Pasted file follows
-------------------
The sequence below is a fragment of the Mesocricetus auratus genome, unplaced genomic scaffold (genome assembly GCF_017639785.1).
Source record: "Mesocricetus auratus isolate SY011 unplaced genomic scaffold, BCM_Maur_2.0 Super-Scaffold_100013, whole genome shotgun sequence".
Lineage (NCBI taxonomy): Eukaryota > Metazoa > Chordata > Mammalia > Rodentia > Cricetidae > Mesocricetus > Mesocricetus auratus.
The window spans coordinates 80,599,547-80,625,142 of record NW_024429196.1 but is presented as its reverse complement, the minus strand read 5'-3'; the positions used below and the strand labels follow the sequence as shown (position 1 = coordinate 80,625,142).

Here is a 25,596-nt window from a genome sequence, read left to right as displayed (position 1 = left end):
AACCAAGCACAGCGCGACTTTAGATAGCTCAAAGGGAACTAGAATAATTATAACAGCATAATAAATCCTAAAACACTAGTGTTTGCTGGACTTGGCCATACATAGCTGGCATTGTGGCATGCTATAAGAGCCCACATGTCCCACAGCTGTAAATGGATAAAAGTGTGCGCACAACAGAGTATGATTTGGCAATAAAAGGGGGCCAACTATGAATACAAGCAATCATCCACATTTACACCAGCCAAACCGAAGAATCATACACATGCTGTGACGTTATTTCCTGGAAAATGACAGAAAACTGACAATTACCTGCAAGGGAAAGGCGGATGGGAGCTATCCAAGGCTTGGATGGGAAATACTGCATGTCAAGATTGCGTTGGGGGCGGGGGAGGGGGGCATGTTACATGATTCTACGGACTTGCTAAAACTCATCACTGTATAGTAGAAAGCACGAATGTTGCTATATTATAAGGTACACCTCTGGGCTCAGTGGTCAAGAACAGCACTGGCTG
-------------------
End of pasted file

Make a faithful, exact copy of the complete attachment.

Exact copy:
The sequence below is a fragment of the Mesocricetus auratus genome, unplaced genomic scaffold (genome assembly GCF_017639785.1).
Source record: "Mesocricetus auratus isolate SY011 unplaced genomic scaffold, BCM_Maur_2.0 Super-Scaffold_100013, whole genome shotgun sequence".
Lineage (NCBI taxonomy): Eukaryota > Metazoa > Chordata > Mammalia > Rodentia > Cricetidae > Mesocricetus > Mesocricetus auratus.
The window spans coordinates 80,599,547-80,625,142 of record NW_024429196.1 but is presented as its reverse complement, the minus strand read 5'-3'; the positions used below and the strand labels follow the sequence as shown (position 1 = coordinate 80,625,142).

Here is a 25,596-nt window from a genome sequence, read left to right as displayed (position 1 = left end):
AACCAAGCACAGCGCGACTTTAGATAGCTCAAAGGGAACTAGAATAATTATAACAGCATAATAAATCCTAAAACACTAGTGTTTGCTGGACTTGGCCATACATAGCTGGCATTGTGGCATGCTATAAGAGCCCACATGTCCCACAGCTGTAAATGGATAAAAGTGTGCGCACAACAGAGTATGATTTGGCAATAAAAGGGGGCCAACTATGAATACAAGCAATCATCCACATTTACACCAGCCAAACCGAAGAATCATACACATGCTGTGACGTTATTTCCTGGAAAATGACAGAAAACTGACAATTACCTGCAAGGGAAAGGCGGATGGGAGCTATCCAAGGCTTGGATGGGAAATACTGCATGTCAAGATTGCGTTGGGGGCGGGGGAGGGGGGCATGTTACATGATTCTACGGACTTGCTAAAACTCATCACTGTATAGTAGAAAGCACGAATGTTGCTATATTATAAGGTACACCTCTGGGCTCAGTGGTCAAGAACAGCACTGGCTG